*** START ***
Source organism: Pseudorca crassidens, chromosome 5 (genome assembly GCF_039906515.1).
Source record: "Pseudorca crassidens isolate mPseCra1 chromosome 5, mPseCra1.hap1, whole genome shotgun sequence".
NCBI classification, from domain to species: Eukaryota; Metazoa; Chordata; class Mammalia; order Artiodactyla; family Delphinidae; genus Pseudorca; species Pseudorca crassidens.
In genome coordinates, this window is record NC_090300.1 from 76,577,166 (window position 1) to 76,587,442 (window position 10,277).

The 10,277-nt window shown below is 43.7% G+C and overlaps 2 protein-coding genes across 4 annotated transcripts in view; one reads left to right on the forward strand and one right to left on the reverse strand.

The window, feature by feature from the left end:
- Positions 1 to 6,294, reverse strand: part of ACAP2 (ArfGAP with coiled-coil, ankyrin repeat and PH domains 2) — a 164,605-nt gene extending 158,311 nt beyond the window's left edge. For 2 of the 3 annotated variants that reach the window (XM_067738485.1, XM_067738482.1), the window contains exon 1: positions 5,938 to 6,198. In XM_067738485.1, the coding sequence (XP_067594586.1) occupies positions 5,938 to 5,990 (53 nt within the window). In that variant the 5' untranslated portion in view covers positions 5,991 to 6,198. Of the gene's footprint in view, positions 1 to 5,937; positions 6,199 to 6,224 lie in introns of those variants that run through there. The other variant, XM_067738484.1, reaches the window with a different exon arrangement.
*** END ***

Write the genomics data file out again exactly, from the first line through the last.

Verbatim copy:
Source organism: Pseudorca crassidens, chromosome 5 (genome assembly GCF_039906515.1).
Source record: "Pseudorca crassidens isolate mPseCra1 chromosome 5, mPseCra1.hap1, whole genome shotgun sequence".
NCBI classification, from domain to species: Eukaryota; Metazoa; Chordata; class Mammalia; order Artiodactyla; family Delphinidae; genus Pseudorca; species Pseudorca crassidens.
In genome coordinates, this window is record NC_090300.1 from 76,577,166 (window position 1) to 76,587,442 (window position 10,277).

The 10,277-nt window shown below is 43.7% G+C and overlaps 2 protein-coding genes across 4 annotated transcripts in view; one reads left to right on the forward strand and one right to left on the reverse strand.

The window, feature by feature from the left end:
- Positions 1 to 6,294, reverse strand: part of ACAP2 (ArfGAP with coiled-coil, ankyrin repeat and PH domains 2) — a 164,605-nt gene extending 158,311 nt beyond the window's left edge. For 2 of the 3 annotated variants that reach the window (XM_067738485.1, XM_067738482.1), the window contains exon 1: positions 5,938 to 6,198. In XM_067738485.1, the coding sequence (XP_067594586.1) occupies positions 5,938 to 5,990 (53 nt within the window). In that variant the 5' untranslated portion in view covers positions 5,991 to 6,198. Of the gene's footprint in view, positions 1 to 5,937; positions 6,199 to 6,224 lie in introns of those variants that run through there. The other variant, XM_067738484.1, reaches the window with a different exon arrangement.